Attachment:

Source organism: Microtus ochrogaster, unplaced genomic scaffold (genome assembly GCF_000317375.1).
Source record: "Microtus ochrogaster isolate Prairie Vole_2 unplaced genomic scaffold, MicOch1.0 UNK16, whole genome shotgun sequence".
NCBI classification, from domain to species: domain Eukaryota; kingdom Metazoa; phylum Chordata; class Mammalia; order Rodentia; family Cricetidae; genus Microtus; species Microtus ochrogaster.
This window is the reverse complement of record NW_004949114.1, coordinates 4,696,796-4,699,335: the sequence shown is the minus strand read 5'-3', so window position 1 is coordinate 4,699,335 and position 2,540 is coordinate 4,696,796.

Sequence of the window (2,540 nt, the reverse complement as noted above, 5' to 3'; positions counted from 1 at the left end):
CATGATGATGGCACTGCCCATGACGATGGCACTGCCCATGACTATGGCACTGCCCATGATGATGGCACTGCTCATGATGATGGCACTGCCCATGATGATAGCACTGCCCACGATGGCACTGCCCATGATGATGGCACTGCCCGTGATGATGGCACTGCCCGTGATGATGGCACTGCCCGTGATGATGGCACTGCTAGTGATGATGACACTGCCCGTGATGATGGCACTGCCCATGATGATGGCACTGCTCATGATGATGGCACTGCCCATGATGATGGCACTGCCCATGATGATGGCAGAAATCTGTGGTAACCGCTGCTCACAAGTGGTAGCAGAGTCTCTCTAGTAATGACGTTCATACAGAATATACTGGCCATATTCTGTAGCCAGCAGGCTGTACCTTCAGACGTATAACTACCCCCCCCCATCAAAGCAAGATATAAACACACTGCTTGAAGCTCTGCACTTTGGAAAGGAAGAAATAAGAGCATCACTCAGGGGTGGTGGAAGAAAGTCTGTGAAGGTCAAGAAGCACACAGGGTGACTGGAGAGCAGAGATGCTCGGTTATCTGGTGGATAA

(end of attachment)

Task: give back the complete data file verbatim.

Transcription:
Source organism: Microtus ochrogaster, unplaced genomic scaffold (genome assembly GCF_000317375.1).
Source record: "Microtus ochrogaster isolate Prairie Vole_2 unplaced genomic scaffold, MicOch1.0 UNK16, whole genome shotgun sequence".
NCBI classification, from domain to species: domain Eukaryota; kingdom Metazoa; phylum Chordata; class Mammalia; order Rodentia; family Cricetidae; genus Microtus; species Microtus ochrogaster.
This window is the reverse complement of record NW_004949114.1, coordinates 4,696,796-4,699,335: the sequence shown is the minus strand read 5'-3', so window position 1 is coordinate 4,699,335 and position 2,540 is coordinate 4,696,796.

Sequence of the window (2,540 nt, the reverse complement as noted above, 5' to 3'; positions counted from 1 at the left end):
CATGATGATGGCACTGCCCATGACGATGGCACTGCCCATGACTATGGCACTGCCCATGATGATGGCACTGCTCATGATGATGGCACTGCCCATGATGATAGCACTGCCCACGATGGCACTGCCCATGATGATGGCACTGCCCGTGATGATGGCACTGCCCGTGATGATGGCACTGCCCGTGATGATGGCACTGCTAGTGATGATGACACTGCCCGTGATGATGGCACTGCCCATGATGATGGCACTGCTCATGATGATGGCACTGCCCATGATGATGGCACTGCCCATGATGATGGCAGAAATCTGTGGTAACCGCTGCTCACAAGTGGTAGCAGAGTCTCTCTAGTAATGACGTTCATACAGAATATACTGGCCATATTCTGTAGCCAGCAGGCTGTACCTTCAGACGTATAACTACCCCCCCCCATCAAAGCAAGATATAAACACACTGCTTGAAGCTCTGCACTTTGGAAAGGAAGAAATAAGAGCATCACTCAGGGGTGGTGGAAGAAAGTCTGTGAAGGTCAAGAAGCACACAGGGTGACTGGAGAGCAGAGATGCTCGGTTATCTGGTGGATAA